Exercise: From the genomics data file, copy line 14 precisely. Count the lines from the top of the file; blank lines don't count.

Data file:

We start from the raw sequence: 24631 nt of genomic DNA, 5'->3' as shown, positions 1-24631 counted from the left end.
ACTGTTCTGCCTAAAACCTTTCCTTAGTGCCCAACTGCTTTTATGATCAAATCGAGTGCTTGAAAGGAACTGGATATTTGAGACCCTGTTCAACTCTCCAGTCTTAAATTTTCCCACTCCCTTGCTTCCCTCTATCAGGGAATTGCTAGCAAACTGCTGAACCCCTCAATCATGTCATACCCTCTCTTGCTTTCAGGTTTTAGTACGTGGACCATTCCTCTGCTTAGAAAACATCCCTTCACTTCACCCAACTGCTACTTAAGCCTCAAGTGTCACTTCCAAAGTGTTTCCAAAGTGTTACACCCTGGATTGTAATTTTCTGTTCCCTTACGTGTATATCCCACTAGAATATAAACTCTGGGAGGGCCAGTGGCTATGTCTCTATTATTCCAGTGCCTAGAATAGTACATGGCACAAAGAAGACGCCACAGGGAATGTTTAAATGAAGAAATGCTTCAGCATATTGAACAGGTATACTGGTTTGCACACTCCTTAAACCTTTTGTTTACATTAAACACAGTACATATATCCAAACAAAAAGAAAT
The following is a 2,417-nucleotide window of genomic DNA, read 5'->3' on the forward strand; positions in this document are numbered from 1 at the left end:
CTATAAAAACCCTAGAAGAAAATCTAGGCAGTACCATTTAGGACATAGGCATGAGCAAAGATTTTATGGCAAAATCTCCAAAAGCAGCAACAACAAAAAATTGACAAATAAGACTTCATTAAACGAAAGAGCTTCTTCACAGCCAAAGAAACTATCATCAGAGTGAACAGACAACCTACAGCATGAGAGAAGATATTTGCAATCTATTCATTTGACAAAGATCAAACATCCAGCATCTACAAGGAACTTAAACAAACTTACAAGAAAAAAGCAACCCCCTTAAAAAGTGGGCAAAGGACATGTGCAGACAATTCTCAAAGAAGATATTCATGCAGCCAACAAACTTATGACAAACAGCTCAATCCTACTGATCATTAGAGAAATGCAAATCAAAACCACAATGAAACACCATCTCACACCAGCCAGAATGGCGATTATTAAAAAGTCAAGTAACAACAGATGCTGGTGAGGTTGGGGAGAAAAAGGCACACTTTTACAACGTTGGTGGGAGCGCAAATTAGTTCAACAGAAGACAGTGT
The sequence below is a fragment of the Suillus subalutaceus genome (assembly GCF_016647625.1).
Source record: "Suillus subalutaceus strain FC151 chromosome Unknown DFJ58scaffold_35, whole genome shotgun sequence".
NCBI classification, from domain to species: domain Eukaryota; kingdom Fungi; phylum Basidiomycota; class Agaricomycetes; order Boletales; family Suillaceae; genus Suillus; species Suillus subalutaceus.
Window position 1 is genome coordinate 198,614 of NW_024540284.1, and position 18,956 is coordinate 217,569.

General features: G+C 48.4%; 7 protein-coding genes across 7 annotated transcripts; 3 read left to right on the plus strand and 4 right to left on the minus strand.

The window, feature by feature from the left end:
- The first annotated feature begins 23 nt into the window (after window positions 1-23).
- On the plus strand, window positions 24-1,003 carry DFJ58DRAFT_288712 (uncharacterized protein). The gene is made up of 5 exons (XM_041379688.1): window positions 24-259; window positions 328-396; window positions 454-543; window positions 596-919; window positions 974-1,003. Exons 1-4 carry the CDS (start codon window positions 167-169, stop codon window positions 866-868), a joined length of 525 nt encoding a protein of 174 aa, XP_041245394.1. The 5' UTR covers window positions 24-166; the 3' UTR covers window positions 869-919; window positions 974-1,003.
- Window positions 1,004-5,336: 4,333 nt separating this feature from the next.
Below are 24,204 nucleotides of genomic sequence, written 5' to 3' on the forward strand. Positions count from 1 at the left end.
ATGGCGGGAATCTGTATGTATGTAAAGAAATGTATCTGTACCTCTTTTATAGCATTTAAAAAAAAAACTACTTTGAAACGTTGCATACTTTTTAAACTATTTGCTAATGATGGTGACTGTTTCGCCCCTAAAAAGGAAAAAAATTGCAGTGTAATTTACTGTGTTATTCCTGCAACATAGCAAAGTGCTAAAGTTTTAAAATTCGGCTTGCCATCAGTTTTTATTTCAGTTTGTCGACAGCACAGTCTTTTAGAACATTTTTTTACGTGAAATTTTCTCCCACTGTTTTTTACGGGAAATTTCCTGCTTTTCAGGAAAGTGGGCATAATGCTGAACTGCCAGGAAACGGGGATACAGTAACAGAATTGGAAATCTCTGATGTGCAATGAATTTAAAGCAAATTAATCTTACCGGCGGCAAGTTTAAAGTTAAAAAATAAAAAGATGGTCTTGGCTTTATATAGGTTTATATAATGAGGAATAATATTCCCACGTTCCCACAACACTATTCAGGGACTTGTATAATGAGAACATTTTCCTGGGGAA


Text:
Below are 24,204 nucleotides of genomic sequence, written 5' to 3' on the forward strand. Positions count from 1 at the left end.